It's hard to believe this wasn't a skit, but a painfully sexist Air New Zealand in-flight safety video featuring swimsuit models was, until recently, a real thing. The video featured four models in bikinis, natch, demonstrating how to use the airplane equipment in the event of an emergency, but most passengers presumably stopped paying attention after "Hi, welcome aboard Air New Zealand."
Not surprisingly, the video has since been scrapped, after a Change.org petition protesting its offensive and sexist content gathered more than 11,000 signatures. I'm not sure if that's the most important issue here, though. What happened to safety first? Shouldn't an in-flight safety video not be so... distracting? It might have been the first safety video in history that passengers watched in its entirety, but not to learn how to use the oxygen masks.
The video, called "Safety in Paradise," stars well-known swimwear models Chrissy Teigen, Jessica Gomes, Hannah Davis, Ariel Meredith, with an appearance by Christie Brinkley. While this is the first time an Air New Zealand in-flight safety video has prompted a petition against it, the airlines is known for producing segments that are more entertaining than the average safety video.
Past films have featured Hobbit characters and Betty White, while next month's video will star Bear Grylls in a segment called "Bear Essentials of Safety." So, you see, within this context, the provocative video, which was a collaboration between Air New Zealand and Sports Illustrated, isn't completely out of left field, but it is still bizarre. Let's break it down.
The video opens with a bird's-eye view of the beautiful Cook Islands in the South Pacific Ocean.
Then an adorable little boy welcomes the viewer to his home and two Air New Zealand flight attendants announce the 50th anniversary of the Sports Illustrated Swimsuit Edition. Ah, it all makes sense now.
And here come the models...
Chrissy Teigen introduces herself and the girls and tells the viewer to
"settle in and relax" as she also relaxes on a beach chair. By now,
there is no way the men on board are concerned about flotation devices.
Nifty visual aids help do the (really simple) work that the models are supposed to do, but they're too busy loungin'.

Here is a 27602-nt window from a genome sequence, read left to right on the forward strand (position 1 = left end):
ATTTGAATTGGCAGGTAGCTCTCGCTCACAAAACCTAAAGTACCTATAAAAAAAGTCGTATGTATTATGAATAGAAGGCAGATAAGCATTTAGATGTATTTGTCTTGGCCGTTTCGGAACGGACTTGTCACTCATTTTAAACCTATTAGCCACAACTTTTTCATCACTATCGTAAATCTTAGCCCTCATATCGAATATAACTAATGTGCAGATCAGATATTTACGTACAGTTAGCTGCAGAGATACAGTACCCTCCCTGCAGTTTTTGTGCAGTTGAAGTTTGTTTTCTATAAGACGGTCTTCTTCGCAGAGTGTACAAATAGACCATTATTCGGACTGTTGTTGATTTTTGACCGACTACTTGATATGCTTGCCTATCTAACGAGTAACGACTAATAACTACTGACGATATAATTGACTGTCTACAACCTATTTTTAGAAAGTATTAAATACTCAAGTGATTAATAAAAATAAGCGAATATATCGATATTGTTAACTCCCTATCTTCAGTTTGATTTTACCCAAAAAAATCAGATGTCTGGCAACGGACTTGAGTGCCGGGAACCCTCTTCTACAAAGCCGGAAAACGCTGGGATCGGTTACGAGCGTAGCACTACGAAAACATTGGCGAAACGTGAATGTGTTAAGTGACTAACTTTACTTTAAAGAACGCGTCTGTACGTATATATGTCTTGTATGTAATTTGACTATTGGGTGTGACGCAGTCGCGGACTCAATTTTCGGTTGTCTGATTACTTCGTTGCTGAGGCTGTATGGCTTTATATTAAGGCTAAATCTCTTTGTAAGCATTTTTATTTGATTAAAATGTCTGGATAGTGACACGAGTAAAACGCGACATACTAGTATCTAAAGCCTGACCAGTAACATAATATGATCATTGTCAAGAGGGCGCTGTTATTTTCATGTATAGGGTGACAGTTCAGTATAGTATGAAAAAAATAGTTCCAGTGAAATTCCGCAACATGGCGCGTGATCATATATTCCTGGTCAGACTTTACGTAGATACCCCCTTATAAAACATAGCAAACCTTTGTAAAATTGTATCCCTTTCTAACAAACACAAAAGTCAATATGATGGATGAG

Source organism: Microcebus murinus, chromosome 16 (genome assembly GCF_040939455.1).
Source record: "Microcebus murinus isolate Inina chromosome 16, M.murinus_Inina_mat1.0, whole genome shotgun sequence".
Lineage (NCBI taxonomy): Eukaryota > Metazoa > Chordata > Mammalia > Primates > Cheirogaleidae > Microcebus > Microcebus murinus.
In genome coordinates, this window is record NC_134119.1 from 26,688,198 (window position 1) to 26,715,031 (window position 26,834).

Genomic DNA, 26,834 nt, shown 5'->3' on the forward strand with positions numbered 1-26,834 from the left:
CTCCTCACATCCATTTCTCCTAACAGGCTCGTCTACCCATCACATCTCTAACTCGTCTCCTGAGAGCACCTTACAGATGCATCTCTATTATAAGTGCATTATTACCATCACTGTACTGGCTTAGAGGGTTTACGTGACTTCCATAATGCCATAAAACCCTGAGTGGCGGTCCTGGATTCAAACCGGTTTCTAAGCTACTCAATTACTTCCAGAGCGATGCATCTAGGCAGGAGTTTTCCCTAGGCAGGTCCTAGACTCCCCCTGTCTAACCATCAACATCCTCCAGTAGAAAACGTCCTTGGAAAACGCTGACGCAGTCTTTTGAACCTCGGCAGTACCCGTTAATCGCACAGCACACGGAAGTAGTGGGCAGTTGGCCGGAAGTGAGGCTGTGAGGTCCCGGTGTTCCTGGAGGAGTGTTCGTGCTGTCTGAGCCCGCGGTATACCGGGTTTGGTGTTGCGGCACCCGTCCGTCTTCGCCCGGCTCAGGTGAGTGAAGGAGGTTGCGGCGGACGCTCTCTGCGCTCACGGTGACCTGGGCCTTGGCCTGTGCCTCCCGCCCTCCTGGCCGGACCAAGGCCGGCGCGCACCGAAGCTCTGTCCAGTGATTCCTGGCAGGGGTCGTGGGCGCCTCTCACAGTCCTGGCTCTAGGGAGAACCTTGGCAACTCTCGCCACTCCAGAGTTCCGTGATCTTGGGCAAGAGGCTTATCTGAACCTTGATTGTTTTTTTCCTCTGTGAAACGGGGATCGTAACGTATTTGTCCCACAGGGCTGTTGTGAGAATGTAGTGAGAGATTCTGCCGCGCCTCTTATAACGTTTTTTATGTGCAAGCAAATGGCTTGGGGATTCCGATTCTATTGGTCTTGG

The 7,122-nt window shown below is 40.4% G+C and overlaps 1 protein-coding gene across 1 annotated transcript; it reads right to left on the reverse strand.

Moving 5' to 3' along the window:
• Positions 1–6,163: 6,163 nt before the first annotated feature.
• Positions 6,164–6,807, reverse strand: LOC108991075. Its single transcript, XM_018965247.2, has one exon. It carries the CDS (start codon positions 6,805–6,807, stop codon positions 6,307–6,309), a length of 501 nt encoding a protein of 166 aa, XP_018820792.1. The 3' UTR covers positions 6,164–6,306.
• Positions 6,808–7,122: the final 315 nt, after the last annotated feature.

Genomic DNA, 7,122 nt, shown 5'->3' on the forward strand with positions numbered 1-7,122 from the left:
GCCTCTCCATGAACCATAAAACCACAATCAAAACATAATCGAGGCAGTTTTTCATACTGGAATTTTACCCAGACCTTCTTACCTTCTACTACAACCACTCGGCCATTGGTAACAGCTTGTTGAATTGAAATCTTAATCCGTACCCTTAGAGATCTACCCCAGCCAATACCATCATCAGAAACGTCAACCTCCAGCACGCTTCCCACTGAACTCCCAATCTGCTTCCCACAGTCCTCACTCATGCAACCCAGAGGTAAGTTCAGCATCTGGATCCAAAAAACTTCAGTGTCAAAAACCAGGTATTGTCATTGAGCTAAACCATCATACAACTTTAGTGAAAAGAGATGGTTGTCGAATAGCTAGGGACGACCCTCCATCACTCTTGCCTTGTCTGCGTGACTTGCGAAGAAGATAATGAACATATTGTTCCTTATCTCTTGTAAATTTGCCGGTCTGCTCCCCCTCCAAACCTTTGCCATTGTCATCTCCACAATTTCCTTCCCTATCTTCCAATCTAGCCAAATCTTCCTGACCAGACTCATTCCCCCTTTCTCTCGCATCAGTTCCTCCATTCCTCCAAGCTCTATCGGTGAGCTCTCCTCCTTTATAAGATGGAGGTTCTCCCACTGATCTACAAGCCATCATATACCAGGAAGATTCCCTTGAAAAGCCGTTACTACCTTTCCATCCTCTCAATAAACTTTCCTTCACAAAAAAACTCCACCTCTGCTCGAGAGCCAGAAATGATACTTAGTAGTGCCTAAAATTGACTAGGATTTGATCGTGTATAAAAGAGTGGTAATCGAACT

OK, I'm pretty sure that outfit goes against flight policy.
Ariel expertly explains the oxygen masks, from the comfort of a hammock.
And she makes sure she looks OK with it on.
Then Jessica explains the "brace yourself" routine very calmly in the event that the plane goes down in flames.
One guy is too distracted to practice the routine — which is probably what's also happening to every guy on the plane.
Then, as if the four swimsuit models weren't enough, an island babe appears to demonstrate how to wear the flotation devices (voluminous hair and flower perfectly tucked behind your ear optional).
Even the other models can't help checking out her hotness.
Until one of them steals the spotlight back by pretending to float with the device. I'm pretty sure that's not what people look like when they're trying not to drown.
The ever-youthful Christie Brinkley, the O.G. swimsuit model, makes a cameo when Ariel calls her from the flight. Then Ariel gets told to shut off her phone for take-off. At least we know models don't get preferential treatment in that department.
Oh and in case you haven't gotten enough models, here are some more random ones showing you your exits while hula dancing.
If only a real emergency landing would be this pretty.
Everything is magical in paradise, even a map of the plane's exits.
Then the adorable little boy appears again to say goodbye, but he's quickly overshadowed...